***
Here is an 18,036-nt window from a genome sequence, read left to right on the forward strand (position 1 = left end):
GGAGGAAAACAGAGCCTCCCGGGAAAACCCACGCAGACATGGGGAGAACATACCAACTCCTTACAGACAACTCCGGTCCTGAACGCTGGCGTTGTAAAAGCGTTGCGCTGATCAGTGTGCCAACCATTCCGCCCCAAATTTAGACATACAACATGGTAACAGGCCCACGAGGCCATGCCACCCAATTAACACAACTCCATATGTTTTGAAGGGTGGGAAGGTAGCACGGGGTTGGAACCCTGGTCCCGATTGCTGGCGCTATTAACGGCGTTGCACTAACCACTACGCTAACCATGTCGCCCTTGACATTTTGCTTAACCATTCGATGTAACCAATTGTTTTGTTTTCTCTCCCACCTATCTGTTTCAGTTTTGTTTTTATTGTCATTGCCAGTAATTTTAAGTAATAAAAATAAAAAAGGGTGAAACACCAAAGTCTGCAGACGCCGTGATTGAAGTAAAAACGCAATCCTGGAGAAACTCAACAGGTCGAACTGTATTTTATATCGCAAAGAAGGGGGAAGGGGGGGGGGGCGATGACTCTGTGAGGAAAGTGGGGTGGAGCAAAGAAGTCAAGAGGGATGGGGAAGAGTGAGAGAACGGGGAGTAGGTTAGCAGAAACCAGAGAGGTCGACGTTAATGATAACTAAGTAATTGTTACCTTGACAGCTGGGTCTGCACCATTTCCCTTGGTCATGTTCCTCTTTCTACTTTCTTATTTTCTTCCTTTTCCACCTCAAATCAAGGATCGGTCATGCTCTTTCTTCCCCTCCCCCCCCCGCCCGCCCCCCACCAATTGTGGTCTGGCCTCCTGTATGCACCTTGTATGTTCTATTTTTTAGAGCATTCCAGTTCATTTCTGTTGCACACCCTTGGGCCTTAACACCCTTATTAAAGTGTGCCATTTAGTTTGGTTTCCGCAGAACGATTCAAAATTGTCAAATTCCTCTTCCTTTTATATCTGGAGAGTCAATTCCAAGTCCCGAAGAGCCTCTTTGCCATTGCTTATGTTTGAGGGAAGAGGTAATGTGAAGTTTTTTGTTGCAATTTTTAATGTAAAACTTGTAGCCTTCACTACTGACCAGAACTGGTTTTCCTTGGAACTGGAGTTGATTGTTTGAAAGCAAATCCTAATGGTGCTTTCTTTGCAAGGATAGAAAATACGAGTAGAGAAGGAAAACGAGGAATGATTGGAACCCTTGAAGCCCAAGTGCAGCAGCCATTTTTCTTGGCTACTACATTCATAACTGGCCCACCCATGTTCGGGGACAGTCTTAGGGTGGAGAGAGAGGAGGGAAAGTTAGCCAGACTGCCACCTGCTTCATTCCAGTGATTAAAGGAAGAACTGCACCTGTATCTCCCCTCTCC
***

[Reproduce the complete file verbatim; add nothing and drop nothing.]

Here is an 18,036-nt window from a genome sequence, read left to right on the forward strand (position 1 = left end):
GGAGGAAAACAGAGCCTCCCGGGAAAACCCACGCAGACATGGGGAGAACATACCAACTCCTTACAGACAACTCCGGTCCTGAACGCTGGCGTTGTAAAAGCGTTGCGCTGATCAGTGTGCCAACCATTCCGCCCCAAATTTAGACATACAACATGGTAACAGGCCCACGAGGCCATGCCACCCAATTAACACAACTCCATATGTTTTGAAGGGTGGGAAGGTAGCACGGGGTTGGAACCCTGGTCCCGATTGCTGGCGCTATTAACGGCGTTGCACTAACCACTACGCTAACCATGTCGCCCTTGACATTTTGCTTAACCATTCGATGTAACCAATTGTTTTGTTTTCTCTCCCACCTATCTGTTTCAGTTTTGTTTTTATTGTCATTGCCAGTAATTTTAAGTAATAAAAATAAAAAAGGGTGAAACACCAAAGTCTGCAGACGCCGTGATTGAAGTAAAAACGCAATCCTGGAGAAACTCAACAGGTCGAACTGTATTTTATATCGCAAAGAAGGGGGAAGGGGGGGGGGGCGATGACTCTGTGAGGAAAGTGGGGTGGAGCAAAGAAGTCAAGAGGGATGGGGAAGAGTGAGAGAACGGGGAGTAGGTTAGCAGAAACCAGAGAGGTCGACGTTAATGATAACTAAGTAATTGTTACCTTGACAGCTGGGTCTGCACCATTTCCCTTGGTCATGTTCCTCTTTCTACTTTCTTATTTTCTTCCTTTTCCACCTCAAATCAAGGATCGGTCATGCTCTTTCTTCCCCTCCCCCCCCCGCCCGCCCCCCACCAATTGTGGTCTGGCCTCCTGTATGCACCTTGTATGTTCTATTTTTTAGAGCATTCCAGTTCATTTCTGTTGCACACCCTTGGGCCTTAACACCCTTATTAAAGTGTGCCATTTAGTTTGGTTTCCGCAGAACGATTCAAAATTGTCAAATTCCTCTTCCTTTTATATCTGGAGAGTCAATTCCAAGTCCCGAAGAGCCTCTTTGCCATTGCTTATGTTTGAGGGAAGAGGTAATGTGAAGTTTTTTGTTGCAATTTTTAATGTAAAACTTGTAGCCTTCACTACTGACCAGAACTGGTTTTCCTTGGAACTGGAGTTGATTGTTTGAAAGCAAATCCTAATGGTGCTTTCTTTGCAAGGATAGAAAATACGAGTAGAGAAGGAAAACGAGGAATGATTGGAACCCTTGAAGCCCAAGTGCAGCAGCCATTTTTCTTGGCTACTACATTCATAACTGGCCCACCCATGTTCGGGGACAGTCTTAGGGTGGAGAGAGAGGAGGGAAAGTTAGCCAGACTGCCACCTGCTTCATTCCAGTGATTAAAGGAAGAACTGCACCTGTATCTCCCCTCTCC